Working outdoors may lower risk of breast cancer among older women
Working outdoors over many years is linked to a lower risk of breast cancer in women after the age of 50, finds research published online in the journal Occupational & Environmental Medicine.
Outdoor workers are exposed to more sunlight, boosting their levels of vitamin D, which may protect against the disease, say the researchers.
Vitamin D has a well recognised role in maintaining bone and musculoskeletal health, but it may have other roles, including helping to ward off infection and cancer.
The primary source of vitamin D is UVB sunlight. However, concerns about skin cancer risk and the increasing use of computers for both work and leisure have decreased the amount of time people spend outdoors.
The rising incidence of breast cancer over the last half of the 20th century has given rise to the suggestion that this might be linked to vitamin D deficiency.
Previous research indicates that higher levels of vitamin D in the blood may be associated with lower risk of breast cancer, but the evidence is inconclusive.
Most studies have relied on limited assessments of vitamin D levels rather than looking at levels over the long term.
Exposure to sunlight can be used as a surrogate marker for levels of vitamin D over the long term, and, as the body makes vitamin D mainly in the middle of the working day (between the hours of 10:00 and 15:00), outdoor workers are exposed to considerably higher levels than those who work indoors.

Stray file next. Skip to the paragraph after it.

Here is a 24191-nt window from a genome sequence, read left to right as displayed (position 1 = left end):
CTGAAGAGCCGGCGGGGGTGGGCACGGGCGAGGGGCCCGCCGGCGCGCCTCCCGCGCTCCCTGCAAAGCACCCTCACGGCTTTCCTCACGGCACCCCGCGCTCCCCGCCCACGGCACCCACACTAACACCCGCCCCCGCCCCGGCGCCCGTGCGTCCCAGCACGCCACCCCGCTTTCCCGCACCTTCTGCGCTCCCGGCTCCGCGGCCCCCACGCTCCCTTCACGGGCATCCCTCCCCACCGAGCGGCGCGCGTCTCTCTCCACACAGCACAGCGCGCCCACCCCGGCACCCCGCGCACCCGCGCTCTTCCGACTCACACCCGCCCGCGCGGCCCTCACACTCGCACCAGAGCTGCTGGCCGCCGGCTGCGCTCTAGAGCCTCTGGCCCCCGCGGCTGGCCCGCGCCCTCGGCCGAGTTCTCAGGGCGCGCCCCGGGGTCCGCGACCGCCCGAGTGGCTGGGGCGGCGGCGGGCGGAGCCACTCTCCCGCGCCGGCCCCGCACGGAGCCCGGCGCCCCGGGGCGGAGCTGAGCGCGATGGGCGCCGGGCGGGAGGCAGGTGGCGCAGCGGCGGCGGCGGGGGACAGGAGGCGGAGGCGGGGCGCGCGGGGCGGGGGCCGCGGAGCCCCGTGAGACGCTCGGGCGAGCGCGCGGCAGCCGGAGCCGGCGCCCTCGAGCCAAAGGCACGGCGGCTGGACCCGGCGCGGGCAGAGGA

The researchers identified 38, 375 women under the age of 70 who had been diagnosed with primary breast cancer from the Danish Cancer Registry.
They compared each of them with five women born in the same year and randomly selected from the Danish Civil Registration System.
Full employment history was retrieved from Danish pension fund records and a job exposure matrix was used to assess each woman's occupational exposure to sunlight.
After taking account of potentially influential factors, such as reproductive history, no association emerged between occupational exposure to sunlight and overall breast cancer risk.
But long term occupational exposure was associated with a lower risk of breast cancer after the age of 50.
In these women occupational exposure for 20 or more years was associated with 17% lower odds of a breast cancer diagnosis while the highest level of cumulative exposure was associated with 11% reduced odds.
This is an observational study, and so can't establish cause. What's more, there was no information on dietary vitamin D intake or use of vitamin D supplements, although this might not be critical as other studies have shown that indoor workers have significantly lower levels of serum vitamin D than outdoor workers, say the researchers.
Estimates of sunlight exposure were also crude. And leisure time sunlight exposure plus potentially influential lifestyle factors, such as use of the Pill, hormone replacement therapy, and alcohol, as well as obesity and leisure time physical activity, weren't accounted for.
Nevertheless, the researchers conclude: "This study indicates an inverse association between long-term occupational [sunlight] exposure and late-onset breast cancer. This finding needs further attention in future occupational studies."